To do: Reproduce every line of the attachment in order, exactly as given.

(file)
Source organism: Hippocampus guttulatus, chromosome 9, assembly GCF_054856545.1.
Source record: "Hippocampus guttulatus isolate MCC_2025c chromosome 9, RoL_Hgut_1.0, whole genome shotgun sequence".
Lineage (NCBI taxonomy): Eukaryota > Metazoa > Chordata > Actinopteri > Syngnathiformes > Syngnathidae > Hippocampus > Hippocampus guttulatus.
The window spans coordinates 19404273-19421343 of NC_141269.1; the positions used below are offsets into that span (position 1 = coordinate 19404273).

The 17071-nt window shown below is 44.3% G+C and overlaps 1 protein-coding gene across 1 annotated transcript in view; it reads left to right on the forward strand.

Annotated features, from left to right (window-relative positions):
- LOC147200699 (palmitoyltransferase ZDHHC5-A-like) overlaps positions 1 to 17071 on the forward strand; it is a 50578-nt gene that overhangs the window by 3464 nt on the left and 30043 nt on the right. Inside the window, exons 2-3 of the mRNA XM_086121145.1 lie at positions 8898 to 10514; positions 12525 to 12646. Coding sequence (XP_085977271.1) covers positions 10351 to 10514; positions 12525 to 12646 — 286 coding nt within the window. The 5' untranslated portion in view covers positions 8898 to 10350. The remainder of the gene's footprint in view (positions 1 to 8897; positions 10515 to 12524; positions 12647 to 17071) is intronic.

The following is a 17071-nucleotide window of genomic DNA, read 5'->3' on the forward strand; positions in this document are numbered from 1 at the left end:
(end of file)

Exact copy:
Source organism: Hippocampus guttulatus, chromosome 9, assembly GCF_054856545.1.
Source record: "Hippocampus guttulatus isolate MCC_2025c chromosome 9, RoL_Hgut_1.0, whole genome shotgun sequence".
Lineage (NCBI taxonomy): Eukaryota > Metazoa > Chordata > Actinopteri > Syngnathiformes > Syngnathidae > Hippocampus > Hippocampus guttulatus.
The window spans coordinates 19404273-19421343 of NC_141269.1; the positions used below are offsets into that span (position 1 = coordinate 19404273).

The 17071-nt window shown below is 44.3% G+C and overlaps 1 protein-coding gene across 1 annotated transcript in view; it reads left to right on the forward strand.

Annotated features, from left to right (window-relative positions):
- LOC147200699 (palmitoyltransferase ZDHHC5-A-like) overlaps positions 1 to 17071 on the forward strand; it is a 50578-nt gene that overhangs the window by 3464 nt on the left and 30043 nt on the right. Inside the window, exons 2-3 of the mRNA XM_086121145.1 lie at positions 8898 to 10514; positions 12525 to 12646. Coding sequence (XP_085977271.1) covers positions 10351 to 10514; positions 12525 to 12646 — 286 coding nt within the window. The 5' untranslated portion in view covers positions 8898 to 10350. The remainder of the gene's footprint in view (positions 1 to 8897; positions 10515 to 12524; positions 12647 to 17071) is intronic.

The following is a 17071-nucleotide window of genomic DNA, read 5'->3' on the forward strand; positions in this document are numbered from 1 at the left end: